OBJECTIVE. Our purpose was to evaluate a simple, two-station, bolus-chase, peripheral MR angiography technique that relies on manual patient translation using a plastic patient-transfer board. SUBJECTS AND METHODS. Twenty patients successfully completed both lower extremity MR angiography and digital subtraction angiography within a 3-month period. For MR angiography, patients were placed on the scanner table on a standard plastic patient-transfer board. We performed unenhanced and contrast-enhanced imaging at the level of the pelvis using a three-dimensional gradient-echo sequence (TR range/TE range, 3.8-4.6/1.3-1.8; flip angle range, 25-40°). Then patients were quickly pulled 350-400 mm using the transfer- board handles, and two subsequent acquisitions were obtained at the level of the thighs. For each modality, two radiologists who were unaware of correlative imaging results retrospectively scored all vessel segments as either greater than or equal to 50% stenosis or less than 50% stenosis, and interobserver agreement was determined, Using digital subtraction angiography as the standard of reference, we used consensus data to compute MR angiography sensitivity and specificity. RESULTS. In the 261 vessel segments considered, MR angiography had a sensitivity of 75% (12/16) and a specificity of 98% (94/96) for the detection of stenosis greater than or equal to 50% from the aorta through the common femoral arteries. For the superficial and profunda femoral arteries through the popliteal arteries, these values were 97% (31/32) and 94% (34/36), respectively. MR angiography interobserver agreement for detection of stenosis was good (κ = 0.68) for the aorta through the common femoral arteries and excellent (κ = 0,88) for the superficial and profunda femoral arteries through the popliteal arteries. These values were comparable to those found for digital subtraction angiography (κ = 0.67 and κ = 0.88, respectively). CONCLUSION. Stationary-table MR angiography is a useful, simple strategy for lower extremity angiography in centers without a moving table.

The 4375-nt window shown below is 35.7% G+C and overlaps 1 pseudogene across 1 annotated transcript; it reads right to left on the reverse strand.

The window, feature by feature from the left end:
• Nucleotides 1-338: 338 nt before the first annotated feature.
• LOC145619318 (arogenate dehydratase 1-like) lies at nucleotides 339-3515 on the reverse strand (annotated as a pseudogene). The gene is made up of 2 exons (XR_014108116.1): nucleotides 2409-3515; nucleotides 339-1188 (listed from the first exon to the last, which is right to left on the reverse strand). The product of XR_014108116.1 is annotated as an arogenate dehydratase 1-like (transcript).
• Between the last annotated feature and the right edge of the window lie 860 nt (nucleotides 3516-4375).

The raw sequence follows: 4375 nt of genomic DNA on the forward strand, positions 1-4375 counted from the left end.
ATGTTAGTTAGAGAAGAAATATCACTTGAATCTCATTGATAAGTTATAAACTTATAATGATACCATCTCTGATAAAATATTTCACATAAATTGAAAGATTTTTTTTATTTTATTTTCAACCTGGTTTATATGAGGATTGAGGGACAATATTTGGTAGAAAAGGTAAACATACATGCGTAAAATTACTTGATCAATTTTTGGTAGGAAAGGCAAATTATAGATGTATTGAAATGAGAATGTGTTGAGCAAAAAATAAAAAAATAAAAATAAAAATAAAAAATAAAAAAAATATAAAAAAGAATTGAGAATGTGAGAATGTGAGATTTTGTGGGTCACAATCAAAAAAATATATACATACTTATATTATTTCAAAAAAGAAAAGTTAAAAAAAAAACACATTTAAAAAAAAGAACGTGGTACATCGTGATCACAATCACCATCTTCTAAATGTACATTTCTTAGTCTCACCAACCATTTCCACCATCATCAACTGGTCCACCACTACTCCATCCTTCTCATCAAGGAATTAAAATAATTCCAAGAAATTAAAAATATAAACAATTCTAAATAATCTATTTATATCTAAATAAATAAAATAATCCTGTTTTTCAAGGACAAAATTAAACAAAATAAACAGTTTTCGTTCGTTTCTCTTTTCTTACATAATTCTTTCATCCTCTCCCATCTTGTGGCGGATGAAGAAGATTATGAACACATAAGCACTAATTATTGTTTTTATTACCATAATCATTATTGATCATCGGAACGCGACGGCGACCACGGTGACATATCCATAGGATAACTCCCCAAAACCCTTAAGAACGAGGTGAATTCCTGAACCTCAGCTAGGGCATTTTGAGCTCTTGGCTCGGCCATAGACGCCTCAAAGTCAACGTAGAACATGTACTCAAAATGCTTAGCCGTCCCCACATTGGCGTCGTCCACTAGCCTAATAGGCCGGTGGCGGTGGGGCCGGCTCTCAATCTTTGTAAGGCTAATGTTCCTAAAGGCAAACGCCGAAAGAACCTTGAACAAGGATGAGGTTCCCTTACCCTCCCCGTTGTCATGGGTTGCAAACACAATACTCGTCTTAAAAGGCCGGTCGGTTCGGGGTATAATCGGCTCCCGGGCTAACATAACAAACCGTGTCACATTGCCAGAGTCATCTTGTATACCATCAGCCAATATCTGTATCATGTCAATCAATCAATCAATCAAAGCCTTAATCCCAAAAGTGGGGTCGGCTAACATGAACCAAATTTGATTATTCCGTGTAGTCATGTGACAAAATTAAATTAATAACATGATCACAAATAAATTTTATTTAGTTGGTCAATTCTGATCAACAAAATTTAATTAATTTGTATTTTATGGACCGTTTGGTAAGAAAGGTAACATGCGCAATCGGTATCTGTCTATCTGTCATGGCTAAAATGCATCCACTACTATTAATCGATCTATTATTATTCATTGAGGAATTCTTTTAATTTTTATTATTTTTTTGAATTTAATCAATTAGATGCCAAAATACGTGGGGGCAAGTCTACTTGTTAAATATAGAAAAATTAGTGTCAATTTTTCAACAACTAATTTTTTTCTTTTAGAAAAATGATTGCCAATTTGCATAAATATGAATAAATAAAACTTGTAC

ASJC Scopus subject areas
- Radiology Nuclear Medicine and imaging